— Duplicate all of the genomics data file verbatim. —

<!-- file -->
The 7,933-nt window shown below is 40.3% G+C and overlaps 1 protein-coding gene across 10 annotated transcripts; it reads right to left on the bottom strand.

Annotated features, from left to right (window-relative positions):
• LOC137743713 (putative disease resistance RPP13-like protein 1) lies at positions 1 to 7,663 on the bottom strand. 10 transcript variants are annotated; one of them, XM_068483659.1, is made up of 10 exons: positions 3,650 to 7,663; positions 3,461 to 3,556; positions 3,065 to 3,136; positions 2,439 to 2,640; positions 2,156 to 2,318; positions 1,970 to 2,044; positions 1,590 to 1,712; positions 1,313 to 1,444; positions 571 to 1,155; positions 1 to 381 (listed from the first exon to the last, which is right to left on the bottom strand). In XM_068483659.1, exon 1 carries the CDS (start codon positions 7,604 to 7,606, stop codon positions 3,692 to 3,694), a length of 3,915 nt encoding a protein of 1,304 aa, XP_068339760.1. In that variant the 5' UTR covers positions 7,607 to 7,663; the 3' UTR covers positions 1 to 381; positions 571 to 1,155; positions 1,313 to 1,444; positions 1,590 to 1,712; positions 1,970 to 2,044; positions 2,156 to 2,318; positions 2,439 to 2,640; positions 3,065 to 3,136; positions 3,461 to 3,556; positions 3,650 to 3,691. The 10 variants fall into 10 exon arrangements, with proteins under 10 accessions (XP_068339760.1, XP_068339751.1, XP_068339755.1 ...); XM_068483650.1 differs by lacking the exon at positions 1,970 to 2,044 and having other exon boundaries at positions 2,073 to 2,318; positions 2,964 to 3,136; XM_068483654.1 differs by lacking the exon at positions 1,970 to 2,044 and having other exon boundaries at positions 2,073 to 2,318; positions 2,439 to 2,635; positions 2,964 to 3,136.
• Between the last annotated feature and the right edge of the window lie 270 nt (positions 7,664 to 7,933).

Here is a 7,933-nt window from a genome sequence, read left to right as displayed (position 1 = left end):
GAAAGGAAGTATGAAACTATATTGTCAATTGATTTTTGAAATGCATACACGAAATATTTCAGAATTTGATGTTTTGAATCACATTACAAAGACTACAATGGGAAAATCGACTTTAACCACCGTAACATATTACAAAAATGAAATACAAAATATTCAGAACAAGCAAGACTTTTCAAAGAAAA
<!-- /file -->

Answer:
The 7,933-nt window shown below is 40.3% G+C and overlaps 1 protein-coding gene across 10 annotated transcripts; it reads right to left on the bottom strand.

Annotated features, from left to right (window-relative positions):
• LOC137743713 (putative disease resistance RPP13-like protein 1) lies at positions 1 to 7,663 on the bottom strand. 10 transcript variants are annotated; one of them, XM_068483659.1, is made up of 10 exons: positions 3,650 to 7,663; positions 3,461 to 3,556; positions 3,065 to 3,136; positions 2,439 to 2,640; positions 2,156 to 2,318; positions 1,970 to 2,044; positions 1,590 to 1,712; positions 1,313 to 1,444; positions 571 to 1,155; positions 1 to 381 (listed from the first exon to the last, which is right to left on the bottom strand). In XM_068483659.1, exon 1 carries the CDS (start codon positions 7,604 to 7,606, stop codon positions 3,692 to 3,694), a length of 3,915 nt encoding a protein of 1,304 aa, XP_068339760.1. In that variant the 5' UTR covers positions 7,607 to 7,663; the 3' UTR covers positions 1 to 381; positions 571 to 1,155; positions 1,313 to 1,444; positions 1,590 to 1,712; positions 1,970 to 2,044; positions 2,156 to 2,318; positions 2,439 to 2,640; positions 3,065 to 3,136; positions 3,461 to 3,556; positions 3,650 to 3,691. The 10 variants fall into 10 exon arrangements, with proteins under 10 accessions (XP_068339760.1, XP_068339751.1, XP_068339755.1 ...); XM_068483650.1 differs by lacking the exon at positions 1,970 to 2,044 and having other exon boundaries at positions 2,073 to 2,318; positions 2,964 to 3,136; XM_068483654.1 differs by lacking the exon at positions 1,970 to 2,044 and having other exon boundaries at positions 2,073 to 2,318; positions 2,439 to 2,635; positions 2,964 to 3,136.
• Between the last annotated feature and the right edge of the window lie 270 nt (positions 7,664 to 7,933).

Here is a 7,933-nt window from a genome sequence, read left to right as displayed (position 1 = left end):
GAAAGGAAGTATGAAACTATATTGTCAATTGATTTTTGAAATGCATACACGAAATATTTCAGAATTTGATGTTTTGAATCACATTACAAAGACTACAATGGGAAAATCGACTTTAACCACCGTAACATATTACAAAAATGAAATACAAAATATTCAGAACAAGCAAGACTTTTCAAAGAAAA